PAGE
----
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April 10, 2008

On April 8, three years ago, Winky and Wanda arrived at ARK 2000 after a long journey from Detroit. Wanda was 47 years old with chronic foot and joint problems, and Winky was 52 and plagued with similar, painful maladies.

Wanda adjusted immediately to her new home and friends and has become the darling of the Asian crowd instantly gravitating to Minnie, Annie and Rebecca. Winky never really cared for other elephants except Wanda, and she was visibly shaken when Minnie approached her. She was always free to avoid the other elephants if she chose, and preferred the company of her keepers here, and her very loyal keepers and friends from Detroit who visited frequently and spoiled her unabashedly.

Wanda and Winky at Ark 2000.

In the past three years, Wanda’s chronic foot problems have cycled from improved to painful, and we have adjusted our routines, changed treatments and medications and tried to keep her engaged in fun activities. Today, although three years older, Wanda is still enjoying her trips out to the habitat with the others, long snoozes on a hill in the sun and grazing in the rich, spring grass. Her chirps, rumbles and banging on the pipes reverberate through the barn every evening when she comes in, and her feet are back to quite improved. At 50, Wanda is still perky.

At 56, Winky was showing her age, and during the days leading up to April 7, we had been on alert, sensing the dreadful imminence of her passing. Someone was with her constantly, and her favorite treats of popcorn, Fruit Loops, blueberry bagels, watermelon, pineapple and fresh grass were stuffed into boxes and paper bags for her consumption every two or three hours. Warm baths, which she had always shunned, became a great pleasure for her; her arthritis had taken its toll and the warm water soothed her aching joints. She now moved very slowly and carefully, pausing to rest frequently and leaning far back on her hindquarters, shifting her weight before she moved on.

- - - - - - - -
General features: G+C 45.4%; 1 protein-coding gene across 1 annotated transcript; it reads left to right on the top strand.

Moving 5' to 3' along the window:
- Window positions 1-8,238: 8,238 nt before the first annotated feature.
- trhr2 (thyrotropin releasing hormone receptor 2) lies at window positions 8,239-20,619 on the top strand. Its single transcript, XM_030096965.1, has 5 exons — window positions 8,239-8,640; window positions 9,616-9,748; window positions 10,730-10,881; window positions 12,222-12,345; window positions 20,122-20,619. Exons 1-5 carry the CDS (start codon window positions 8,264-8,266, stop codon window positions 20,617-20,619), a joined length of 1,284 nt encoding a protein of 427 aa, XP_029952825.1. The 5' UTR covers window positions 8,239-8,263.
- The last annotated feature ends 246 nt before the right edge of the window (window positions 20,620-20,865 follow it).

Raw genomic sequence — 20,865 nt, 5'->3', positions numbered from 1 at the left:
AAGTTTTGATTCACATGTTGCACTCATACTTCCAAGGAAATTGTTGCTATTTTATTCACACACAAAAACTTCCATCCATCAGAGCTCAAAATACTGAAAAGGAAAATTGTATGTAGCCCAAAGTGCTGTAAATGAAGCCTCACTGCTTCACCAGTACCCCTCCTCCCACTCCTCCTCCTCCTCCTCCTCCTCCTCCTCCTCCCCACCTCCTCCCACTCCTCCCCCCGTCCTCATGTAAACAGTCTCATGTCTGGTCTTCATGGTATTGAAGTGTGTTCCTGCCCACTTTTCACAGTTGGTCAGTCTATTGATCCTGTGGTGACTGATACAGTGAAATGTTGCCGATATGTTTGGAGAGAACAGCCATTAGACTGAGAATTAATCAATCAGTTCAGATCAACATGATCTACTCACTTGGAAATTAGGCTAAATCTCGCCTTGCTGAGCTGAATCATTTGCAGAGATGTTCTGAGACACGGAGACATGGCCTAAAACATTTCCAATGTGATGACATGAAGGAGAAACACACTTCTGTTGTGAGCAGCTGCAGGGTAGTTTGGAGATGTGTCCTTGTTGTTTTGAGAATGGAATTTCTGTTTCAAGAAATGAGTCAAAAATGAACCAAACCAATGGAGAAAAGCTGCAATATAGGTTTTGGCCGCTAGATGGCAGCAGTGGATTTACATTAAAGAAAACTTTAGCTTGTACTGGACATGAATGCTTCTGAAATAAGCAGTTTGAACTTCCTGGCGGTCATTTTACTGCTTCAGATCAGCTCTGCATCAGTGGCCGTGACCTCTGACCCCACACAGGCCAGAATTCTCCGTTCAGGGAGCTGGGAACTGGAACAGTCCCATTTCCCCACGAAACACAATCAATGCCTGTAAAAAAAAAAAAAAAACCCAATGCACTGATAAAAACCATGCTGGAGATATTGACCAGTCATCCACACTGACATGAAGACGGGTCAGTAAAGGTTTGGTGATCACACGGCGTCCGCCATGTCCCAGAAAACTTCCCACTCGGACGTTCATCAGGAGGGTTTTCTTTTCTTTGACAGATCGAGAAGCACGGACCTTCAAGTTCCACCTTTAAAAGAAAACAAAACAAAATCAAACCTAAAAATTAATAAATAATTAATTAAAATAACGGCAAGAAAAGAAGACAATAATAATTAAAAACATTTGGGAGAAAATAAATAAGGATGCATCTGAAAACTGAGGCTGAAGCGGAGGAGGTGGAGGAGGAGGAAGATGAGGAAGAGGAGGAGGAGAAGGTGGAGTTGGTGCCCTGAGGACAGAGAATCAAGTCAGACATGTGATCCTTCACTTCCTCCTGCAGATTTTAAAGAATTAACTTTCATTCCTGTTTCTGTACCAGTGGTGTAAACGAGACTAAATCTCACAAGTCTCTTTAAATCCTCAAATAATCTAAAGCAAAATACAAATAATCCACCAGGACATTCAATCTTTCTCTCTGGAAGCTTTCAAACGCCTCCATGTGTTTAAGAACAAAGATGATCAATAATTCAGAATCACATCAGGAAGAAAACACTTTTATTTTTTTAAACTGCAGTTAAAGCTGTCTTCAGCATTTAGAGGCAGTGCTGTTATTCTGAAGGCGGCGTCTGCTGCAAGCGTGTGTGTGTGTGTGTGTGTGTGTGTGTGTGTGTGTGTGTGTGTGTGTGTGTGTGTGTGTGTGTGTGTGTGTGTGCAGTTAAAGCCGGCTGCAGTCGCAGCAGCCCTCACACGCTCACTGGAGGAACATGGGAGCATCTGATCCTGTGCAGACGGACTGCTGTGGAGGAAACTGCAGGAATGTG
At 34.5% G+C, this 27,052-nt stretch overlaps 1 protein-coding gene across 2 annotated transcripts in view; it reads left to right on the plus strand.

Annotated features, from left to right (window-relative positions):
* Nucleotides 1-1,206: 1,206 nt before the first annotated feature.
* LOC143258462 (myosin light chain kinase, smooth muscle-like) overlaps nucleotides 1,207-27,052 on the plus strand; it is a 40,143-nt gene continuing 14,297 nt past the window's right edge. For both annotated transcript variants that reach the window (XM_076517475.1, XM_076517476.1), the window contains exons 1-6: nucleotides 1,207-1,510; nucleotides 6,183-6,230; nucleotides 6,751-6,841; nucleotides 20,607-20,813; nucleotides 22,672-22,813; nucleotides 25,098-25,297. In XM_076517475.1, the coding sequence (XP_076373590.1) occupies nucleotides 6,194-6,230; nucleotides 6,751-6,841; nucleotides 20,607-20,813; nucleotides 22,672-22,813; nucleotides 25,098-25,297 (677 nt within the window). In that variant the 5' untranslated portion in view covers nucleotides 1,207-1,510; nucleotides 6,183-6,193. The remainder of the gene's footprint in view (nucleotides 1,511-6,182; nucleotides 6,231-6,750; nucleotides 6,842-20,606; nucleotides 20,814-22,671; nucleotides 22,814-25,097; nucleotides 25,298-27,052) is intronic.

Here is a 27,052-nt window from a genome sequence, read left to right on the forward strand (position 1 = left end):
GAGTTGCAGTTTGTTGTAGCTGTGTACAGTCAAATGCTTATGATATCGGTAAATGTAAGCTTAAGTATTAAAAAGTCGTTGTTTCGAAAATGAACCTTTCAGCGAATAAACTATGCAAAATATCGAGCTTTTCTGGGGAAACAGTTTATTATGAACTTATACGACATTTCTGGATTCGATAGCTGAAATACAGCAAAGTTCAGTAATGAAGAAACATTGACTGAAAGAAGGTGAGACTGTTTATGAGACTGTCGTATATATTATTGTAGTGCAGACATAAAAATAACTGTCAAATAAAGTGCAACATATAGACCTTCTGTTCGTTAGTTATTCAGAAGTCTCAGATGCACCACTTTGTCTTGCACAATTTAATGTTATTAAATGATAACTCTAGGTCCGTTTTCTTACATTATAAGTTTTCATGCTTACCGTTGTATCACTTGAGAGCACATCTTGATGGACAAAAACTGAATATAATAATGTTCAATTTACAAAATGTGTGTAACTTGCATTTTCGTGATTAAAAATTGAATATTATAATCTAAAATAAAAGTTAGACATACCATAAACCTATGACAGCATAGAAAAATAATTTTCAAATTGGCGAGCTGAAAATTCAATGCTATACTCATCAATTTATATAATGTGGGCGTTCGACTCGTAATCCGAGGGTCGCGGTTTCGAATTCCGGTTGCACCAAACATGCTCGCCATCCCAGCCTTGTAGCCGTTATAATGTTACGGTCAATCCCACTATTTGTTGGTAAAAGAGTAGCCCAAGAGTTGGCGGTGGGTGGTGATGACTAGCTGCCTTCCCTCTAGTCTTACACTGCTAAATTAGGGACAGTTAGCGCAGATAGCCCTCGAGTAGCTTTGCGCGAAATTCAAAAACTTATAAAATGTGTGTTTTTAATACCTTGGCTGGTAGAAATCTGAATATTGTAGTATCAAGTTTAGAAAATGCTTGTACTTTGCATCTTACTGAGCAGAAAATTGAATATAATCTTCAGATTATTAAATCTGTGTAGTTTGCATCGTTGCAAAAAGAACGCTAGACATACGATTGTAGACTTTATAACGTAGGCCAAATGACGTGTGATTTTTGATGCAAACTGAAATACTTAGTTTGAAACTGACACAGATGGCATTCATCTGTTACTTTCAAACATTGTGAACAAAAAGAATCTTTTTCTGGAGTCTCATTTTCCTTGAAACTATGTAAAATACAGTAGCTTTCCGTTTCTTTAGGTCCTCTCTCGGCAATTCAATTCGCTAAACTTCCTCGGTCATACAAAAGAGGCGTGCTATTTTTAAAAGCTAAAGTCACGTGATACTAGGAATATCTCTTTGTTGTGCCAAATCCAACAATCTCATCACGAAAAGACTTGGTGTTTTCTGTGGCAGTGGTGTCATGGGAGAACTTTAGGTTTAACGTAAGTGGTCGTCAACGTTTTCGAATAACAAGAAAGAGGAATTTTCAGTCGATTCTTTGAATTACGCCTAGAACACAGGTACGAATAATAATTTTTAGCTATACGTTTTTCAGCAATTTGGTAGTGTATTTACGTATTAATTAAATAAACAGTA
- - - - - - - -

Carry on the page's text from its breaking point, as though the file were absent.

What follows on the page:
We increased her pain medication, and were grappling with the issues surrounding her quality of life. Her appetite was good, and she responded to Wanda and us with pleasure, still playing with her street cleaner, balls and tires, but we knew she was approaching the end of this journey and the beginning of another.

APRIL 7, 2008

At 3:00 a.m., Kitty, our night keeper, called with the dreaded news that our dear Winky was sitting in a squatting position in the yard, unable to support her weight on her back legs. Ed and I raced down the hill calling for Annamarie, Tom and Brian to help us lift her off the ground. Dr. Ann Duncan, Winky’s veterinarian from Detroit who was visiting the two elephants, and two of our veterinarians were also awakened.

After attempts to lift her to her feet failed, we realized our sweet Winky was preparing to leave us. She was very calm, playing with sticks from a nearby brush pile and eating hay as we tried to position her. She rolled over on her side, resting her head on the brush and gazed at us with tired eyes.

Winky was euthanized as the sun began to rise, with all of us who loved her so dearly standing next to her. As she slipped peacefully off to sleep, she hummed the song that we always hear when an elephant departs, a farewell indescribably poignant as it soared across the yard and into the habitat.

Thank you to all Winky’s friends around the world who have sent condolences and donations of love. She was an indomitable spirit who inspired all of us who knew her, and we are better for having lived in her presence.


Performing Animal Welfare Society
PO Box 849, Galt, CA 95632

(209) 745-2606 office/shelter
(209) 745-1809 fax

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